Supporting Siblings

“He didn't eat for a week. He couldn't articulate at the age of 5 what any of this meant.”

Siblings who witnessed the injury

The psychosocial professionals at the burns service where you child is treated can help siblings who are distressed by what has happened to their brother or sister. Please contact them if you have any concerns.

“She had post-traumatic stress from having witnessed it, as well as then dealing with all of the emotional side of it as well. Watching mummy and daddy basically fall to pieces, you know, I can’t imagine what that must have been like.”

Coping with separation

While your injured child is (was) in hospital, your other children may be (or may have been) cared for by friends or relatives. This temporary separation can be stressful for you and your children.

“We ended up separating her siblings and have one go to one set of grandparents, and one go to the other. They were thoroughly spoilt, which I think made things a lot easier for them.”

Children can feel anxious when they are separated from siblings and their parents. Depending on the age of the siblings, they may be concerned about whether they had a role in the separation, or whether their parents or sibling will come back. It is OK to tell them about the injury and the need for the hospital stay. Provide as much honest information as they can comprehend. It is also important to give them the opportunity to ask questions and express their feelings.

“At the time, she couldn’t tell us what she felt, but two years later, randomly in the back of the car she started talking to her brother. She said to him that she thought he was going to die, she didn’t think she was going to see mummy ever again, she didn’t know where mummy had gone and it was just her and daddy, she didn’t like the smell of the hospital, she didn’t like the macaroni cheese that they made… it must have been a really rough time for her.”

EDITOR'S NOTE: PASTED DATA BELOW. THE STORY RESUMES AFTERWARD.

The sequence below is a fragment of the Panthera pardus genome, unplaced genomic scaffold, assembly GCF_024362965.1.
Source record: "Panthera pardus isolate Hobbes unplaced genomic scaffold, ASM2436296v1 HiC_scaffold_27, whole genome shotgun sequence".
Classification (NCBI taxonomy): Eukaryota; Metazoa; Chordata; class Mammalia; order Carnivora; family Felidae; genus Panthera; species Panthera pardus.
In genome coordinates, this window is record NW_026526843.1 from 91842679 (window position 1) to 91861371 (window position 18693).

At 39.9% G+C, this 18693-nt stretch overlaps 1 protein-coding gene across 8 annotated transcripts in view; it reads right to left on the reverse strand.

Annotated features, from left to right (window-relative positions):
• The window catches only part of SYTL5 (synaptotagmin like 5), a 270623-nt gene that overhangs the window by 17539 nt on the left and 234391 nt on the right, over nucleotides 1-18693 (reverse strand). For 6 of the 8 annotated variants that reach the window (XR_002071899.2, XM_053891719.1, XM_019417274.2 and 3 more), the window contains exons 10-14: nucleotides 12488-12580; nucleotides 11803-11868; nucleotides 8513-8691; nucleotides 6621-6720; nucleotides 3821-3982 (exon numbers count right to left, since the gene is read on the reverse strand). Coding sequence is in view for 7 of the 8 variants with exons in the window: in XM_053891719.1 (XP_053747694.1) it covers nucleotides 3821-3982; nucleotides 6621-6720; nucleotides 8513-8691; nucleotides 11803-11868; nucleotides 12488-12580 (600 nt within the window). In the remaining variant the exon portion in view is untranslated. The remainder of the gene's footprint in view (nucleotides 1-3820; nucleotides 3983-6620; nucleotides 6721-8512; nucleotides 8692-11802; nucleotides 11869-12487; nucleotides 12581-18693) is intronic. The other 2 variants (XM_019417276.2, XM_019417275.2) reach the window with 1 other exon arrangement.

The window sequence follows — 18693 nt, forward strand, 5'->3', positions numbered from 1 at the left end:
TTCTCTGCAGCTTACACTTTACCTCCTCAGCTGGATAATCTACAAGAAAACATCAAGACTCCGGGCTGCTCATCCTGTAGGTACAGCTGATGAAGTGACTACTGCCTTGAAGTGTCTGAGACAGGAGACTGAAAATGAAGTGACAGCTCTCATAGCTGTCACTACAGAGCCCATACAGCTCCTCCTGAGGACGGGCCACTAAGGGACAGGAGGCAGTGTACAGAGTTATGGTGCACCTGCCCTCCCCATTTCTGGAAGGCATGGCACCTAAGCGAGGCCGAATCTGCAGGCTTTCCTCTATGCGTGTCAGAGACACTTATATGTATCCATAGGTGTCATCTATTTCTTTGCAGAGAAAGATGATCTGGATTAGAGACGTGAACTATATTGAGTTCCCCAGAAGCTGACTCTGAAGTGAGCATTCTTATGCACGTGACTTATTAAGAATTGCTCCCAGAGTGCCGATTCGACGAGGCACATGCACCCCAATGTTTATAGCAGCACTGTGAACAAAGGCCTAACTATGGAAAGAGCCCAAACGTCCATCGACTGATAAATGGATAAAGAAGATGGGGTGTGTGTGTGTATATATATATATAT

When siblings have been separated from their injured brother or sister, it is also important to prepare them for what they will see when they are reunited, whether this is their bandages and dressings, wounds, or scarring. Siblings might be unsure of how to deal with a brother or sister who looks different. The team at the burns service where your child is treated can be really helpful in preparing siblings to see their brother or sister in hospital.

“I was really impressed with the play specialist in the hospital because they were really good in terms of prepping her brothers for seeing her. They chatted informally but also arranged where it would be best for them to see her where it wasn’t so scary.”

Non-injured adolescents might ask to stay at home or with friends when you are in the hospital with their brother or sister. They can rely on the emotional support they get from their friends as much as that which they get from their parents. Giving them the freedom to switch back and forth between friends and home can be helpful to them. Speak to them as often as you can by phone.

Maintaining usual routines

It is important to try to maintain as many of the sibling’s familiar daily routines as possible. Following usual rules and expectations gives them a sense of continuity that is reassuring for them.